You'll notice, Vincent Torley, that Larry made no comment about what Casey personally claims to believe. Rather, Larry drew attention to the fact that Casey refuses to outright condemn and criticize the YEC position as absurd, which any rational person should realize it is. This is demonstrated by the vague and mealy-mouthed statements he makes in the article you cite.

      The point is that Casey, and most other IDiots, are very careful to avoid saying outright that YEC is simply wrong. Instead, they paint it as a minor point of disagreement, a simple matter of opinion, which is of little importance compared to the shared conviction that evolution is wrong because it leaves no room for God.

      The reason you guys do this, it seem obvious to me, is that Evangelical Christians, many of whom hold to YEC, form a large part of your base of financial contributors, and you cannot afford to offend them.

      Compare this to the manner in which Larry clearly and unambiguously criticizes people who argue for the existence of gods or the non-existence of junk DNA, even when these people otherwise share his views of evolution. The term for that is "intellectual honesty", something that is sorely missing in the land of the IDiots that you inhabit.

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    2. "Do you really think that differing accumulations of genetic accidents, errors and mistakes can produce complex protein machinery? The concept can't even be tested."

      It has been tested and shown to be correct. Rather, what can't be tested is the claim that a conscious mind, hiding outside and time of space, in the absense of a physical brain and body, can decide at arbitrary times to *wish* entire universes and fully functioning living organisms into existence ex nihilo.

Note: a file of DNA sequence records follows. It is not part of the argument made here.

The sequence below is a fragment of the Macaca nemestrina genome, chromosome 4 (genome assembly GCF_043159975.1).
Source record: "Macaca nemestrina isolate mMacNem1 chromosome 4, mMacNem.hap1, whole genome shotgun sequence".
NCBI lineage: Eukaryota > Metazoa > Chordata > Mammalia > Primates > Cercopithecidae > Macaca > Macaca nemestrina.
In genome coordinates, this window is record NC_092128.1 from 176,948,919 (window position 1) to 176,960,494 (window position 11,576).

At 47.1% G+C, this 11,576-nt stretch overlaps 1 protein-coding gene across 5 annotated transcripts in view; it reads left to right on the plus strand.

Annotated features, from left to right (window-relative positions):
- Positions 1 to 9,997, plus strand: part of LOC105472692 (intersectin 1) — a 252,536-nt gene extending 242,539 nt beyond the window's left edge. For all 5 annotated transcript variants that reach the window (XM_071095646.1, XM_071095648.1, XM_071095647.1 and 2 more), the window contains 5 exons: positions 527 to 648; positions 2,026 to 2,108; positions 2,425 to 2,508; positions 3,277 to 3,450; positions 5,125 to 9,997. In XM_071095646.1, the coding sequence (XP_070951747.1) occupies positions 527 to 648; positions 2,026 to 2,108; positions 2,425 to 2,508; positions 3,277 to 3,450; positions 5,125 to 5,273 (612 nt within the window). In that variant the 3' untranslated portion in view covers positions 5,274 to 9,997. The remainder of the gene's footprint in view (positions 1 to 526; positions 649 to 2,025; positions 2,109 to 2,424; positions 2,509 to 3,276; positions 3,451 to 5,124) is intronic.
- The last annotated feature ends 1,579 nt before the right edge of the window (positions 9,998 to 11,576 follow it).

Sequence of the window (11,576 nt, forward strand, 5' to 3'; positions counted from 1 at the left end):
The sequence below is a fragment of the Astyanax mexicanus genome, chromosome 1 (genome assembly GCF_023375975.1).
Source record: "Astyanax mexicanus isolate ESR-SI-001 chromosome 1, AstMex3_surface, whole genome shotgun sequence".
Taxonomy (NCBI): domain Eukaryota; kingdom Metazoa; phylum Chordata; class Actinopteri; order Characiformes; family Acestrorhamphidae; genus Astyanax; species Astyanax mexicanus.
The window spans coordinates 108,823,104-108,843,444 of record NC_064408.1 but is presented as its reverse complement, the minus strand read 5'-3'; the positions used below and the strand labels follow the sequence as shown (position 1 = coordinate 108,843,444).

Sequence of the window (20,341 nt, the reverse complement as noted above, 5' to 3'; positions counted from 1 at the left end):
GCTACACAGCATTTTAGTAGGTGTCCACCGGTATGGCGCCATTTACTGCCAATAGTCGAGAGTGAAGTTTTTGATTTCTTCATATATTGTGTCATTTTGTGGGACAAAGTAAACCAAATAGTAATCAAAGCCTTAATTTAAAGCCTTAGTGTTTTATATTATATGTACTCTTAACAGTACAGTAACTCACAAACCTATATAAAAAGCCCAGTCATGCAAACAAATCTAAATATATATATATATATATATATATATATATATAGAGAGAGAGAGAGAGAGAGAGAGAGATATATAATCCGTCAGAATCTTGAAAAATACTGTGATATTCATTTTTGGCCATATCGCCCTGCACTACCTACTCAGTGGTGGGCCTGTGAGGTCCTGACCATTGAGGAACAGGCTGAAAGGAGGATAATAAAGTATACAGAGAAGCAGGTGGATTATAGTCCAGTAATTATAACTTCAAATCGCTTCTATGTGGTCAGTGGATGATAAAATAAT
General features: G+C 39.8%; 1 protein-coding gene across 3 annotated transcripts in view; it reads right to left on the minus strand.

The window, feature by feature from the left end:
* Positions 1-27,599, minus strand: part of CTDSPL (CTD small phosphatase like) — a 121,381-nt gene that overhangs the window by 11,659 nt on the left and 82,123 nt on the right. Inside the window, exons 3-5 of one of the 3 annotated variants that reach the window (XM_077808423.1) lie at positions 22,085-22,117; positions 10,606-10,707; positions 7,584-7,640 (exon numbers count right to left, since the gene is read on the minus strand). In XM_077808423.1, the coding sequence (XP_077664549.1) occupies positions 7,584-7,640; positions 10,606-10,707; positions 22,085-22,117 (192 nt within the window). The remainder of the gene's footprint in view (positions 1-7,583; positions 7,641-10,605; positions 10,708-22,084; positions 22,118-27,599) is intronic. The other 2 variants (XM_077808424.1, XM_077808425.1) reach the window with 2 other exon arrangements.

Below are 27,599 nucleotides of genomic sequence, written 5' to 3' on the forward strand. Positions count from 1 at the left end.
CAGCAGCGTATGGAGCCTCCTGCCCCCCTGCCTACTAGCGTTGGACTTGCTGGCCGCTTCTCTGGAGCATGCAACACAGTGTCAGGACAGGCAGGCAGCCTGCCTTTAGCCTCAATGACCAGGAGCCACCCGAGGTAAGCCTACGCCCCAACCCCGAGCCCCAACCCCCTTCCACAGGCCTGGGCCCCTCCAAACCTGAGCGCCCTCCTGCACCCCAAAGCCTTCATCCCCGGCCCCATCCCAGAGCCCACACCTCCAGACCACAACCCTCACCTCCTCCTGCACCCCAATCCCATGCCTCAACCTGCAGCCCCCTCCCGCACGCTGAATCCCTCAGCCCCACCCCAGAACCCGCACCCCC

Behind the vacuous rethorical devices used by ID proponents lies the motherload of all hypocricy and double-standards.

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    3. Bull***- Joe, we've observed evolution of protein "machinery." To start with, the PCP degradation pathway is an IC system, as is citrate uptake in Lenski's E. coil, along with many novel protein binding sites.

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    4. Good to know that next time a baby is born with a deadly mutation or horrid malformation we can blame gawd for that Joey

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    5. Dazz, there actually are people who figure that God did it, and that he must have done it to punish the parents. It's a horrible burden for parents who buy into it.

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    6. Yeah, it's so sad. And those theologians making pathetic excuses or relativizing stuff like that to perpetuate the delusion is too

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    7. Joe G,

      "disease and deformities are due to genetic entropy- ie random mutations"

      What about random beneficial mutations?

      "With Lenski the only gene that could help was duplicated and put under the control of a different promoter- one that was activated in the presence of O2."

      Was this the act of an intelligent designer? How do you know this was also not random?